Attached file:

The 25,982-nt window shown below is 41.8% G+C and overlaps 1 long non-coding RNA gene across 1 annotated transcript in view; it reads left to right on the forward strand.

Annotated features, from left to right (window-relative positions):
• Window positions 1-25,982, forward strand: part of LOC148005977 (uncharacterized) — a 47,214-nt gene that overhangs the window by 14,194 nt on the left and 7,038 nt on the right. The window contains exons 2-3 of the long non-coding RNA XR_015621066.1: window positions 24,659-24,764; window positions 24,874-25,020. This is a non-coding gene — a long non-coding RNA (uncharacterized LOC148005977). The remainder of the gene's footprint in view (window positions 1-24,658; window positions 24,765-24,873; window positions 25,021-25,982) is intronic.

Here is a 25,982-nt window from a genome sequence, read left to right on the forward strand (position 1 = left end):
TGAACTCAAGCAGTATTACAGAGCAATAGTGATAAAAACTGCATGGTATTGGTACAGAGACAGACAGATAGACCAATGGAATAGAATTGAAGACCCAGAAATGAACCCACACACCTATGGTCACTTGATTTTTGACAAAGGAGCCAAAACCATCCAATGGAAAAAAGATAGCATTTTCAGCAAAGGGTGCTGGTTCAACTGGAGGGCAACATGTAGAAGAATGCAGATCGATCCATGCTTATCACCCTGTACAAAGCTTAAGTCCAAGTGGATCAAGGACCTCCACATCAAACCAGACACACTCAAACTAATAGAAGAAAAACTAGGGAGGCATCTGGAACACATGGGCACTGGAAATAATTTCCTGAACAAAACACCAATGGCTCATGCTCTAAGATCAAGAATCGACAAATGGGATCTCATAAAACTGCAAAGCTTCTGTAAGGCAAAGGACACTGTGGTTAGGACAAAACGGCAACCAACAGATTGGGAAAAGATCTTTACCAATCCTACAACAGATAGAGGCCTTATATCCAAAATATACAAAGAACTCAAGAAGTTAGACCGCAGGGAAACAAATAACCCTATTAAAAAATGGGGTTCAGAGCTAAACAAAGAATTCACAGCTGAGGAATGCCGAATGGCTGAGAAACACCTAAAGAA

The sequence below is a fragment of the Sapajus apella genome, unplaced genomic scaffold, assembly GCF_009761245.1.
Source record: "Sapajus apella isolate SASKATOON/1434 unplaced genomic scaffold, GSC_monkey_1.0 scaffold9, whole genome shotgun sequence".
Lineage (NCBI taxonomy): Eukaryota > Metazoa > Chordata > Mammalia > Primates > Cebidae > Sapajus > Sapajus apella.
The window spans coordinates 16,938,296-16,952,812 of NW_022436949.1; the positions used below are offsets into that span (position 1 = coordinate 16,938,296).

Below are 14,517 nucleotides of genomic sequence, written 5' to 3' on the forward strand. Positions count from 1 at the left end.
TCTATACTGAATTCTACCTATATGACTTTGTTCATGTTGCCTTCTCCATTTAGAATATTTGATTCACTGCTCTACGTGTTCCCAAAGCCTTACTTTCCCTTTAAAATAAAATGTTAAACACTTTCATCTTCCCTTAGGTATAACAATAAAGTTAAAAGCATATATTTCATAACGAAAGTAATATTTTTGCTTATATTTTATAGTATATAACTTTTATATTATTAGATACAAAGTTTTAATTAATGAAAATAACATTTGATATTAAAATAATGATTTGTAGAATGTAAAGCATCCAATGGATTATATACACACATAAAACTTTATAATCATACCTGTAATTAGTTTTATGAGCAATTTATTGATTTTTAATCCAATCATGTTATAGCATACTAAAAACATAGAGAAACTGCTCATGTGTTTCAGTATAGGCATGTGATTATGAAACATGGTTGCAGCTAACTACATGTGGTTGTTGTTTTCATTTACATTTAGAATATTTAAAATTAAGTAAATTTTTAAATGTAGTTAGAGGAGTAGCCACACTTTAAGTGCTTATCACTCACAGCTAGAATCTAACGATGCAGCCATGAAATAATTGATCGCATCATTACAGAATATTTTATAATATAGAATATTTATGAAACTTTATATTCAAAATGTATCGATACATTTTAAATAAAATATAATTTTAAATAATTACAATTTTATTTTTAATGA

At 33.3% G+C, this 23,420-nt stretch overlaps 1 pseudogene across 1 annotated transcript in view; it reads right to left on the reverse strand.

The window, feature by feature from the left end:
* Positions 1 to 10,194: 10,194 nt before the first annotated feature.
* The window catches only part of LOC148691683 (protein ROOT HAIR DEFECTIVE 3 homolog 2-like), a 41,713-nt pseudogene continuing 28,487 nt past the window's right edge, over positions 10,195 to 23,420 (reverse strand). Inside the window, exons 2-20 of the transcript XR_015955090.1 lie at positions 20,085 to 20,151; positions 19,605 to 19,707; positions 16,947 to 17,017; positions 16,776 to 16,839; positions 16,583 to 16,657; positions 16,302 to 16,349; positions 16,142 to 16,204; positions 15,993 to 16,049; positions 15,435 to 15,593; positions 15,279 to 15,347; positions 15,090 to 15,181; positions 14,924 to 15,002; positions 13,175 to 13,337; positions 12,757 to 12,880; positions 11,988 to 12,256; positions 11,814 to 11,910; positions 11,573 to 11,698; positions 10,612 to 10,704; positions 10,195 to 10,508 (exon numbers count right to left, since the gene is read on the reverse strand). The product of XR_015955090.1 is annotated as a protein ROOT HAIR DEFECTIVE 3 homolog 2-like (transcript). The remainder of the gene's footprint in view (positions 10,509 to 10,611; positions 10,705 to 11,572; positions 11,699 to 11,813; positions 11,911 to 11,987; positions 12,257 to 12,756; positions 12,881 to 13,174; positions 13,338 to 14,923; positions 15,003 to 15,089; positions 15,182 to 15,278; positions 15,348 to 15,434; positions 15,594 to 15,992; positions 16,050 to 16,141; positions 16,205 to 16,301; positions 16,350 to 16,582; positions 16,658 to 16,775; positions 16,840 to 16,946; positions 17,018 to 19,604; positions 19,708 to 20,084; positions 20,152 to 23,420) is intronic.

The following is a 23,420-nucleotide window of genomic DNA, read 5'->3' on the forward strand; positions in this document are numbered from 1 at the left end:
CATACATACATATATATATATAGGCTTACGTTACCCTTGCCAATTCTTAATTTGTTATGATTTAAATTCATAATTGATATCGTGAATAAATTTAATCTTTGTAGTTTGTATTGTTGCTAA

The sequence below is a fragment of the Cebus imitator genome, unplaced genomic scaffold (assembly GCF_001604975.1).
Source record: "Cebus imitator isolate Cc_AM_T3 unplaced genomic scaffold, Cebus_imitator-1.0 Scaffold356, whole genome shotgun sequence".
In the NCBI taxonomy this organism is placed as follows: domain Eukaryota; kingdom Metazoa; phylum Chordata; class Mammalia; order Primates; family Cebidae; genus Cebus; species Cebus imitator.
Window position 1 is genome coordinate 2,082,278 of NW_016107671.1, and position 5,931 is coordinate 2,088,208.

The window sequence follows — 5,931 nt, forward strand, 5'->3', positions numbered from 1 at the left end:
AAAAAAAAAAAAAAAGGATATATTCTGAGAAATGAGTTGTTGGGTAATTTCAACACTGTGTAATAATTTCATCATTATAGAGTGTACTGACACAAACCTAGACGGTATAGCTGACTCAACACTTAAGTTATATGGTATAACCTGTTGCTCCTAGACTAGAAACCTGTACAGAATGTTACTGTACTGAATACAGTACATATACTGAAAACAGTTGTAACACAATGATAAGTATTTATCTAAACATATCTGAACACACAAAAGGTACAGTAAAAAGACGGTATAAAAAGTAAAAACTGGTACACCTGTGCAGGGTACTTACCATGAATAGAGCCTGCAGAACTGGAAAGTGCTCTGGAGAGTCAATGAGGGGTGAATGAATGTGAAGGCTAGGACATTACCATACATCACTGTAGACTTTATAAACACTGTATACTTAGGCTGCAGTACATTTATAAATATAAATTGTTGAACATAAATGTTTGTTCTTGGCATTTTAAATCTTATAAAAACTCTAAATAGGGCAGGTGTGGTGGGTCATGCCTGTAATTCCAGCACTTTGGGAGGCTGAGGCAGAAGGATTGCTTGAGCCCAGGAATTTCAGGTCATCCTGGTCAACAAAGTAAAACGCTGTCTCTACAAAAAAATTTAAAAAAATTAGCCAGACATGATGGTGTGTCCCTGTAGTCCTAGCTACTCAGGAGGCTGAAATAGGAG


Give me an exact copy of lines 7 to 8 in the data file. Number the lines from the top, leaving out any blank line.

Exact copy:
Source record: "Sapajus apella isolate SASKATOON/1434 unplaced genomic scaffold, GSC_monkey_1.0 scaffold9, whole genome shotgun sequence".
Lineage (NCBI taxonomy): Eukaryota > Metazoa > Chordata > Mammalia > Primates > Cebidae > Sapajus > Sapajus apella.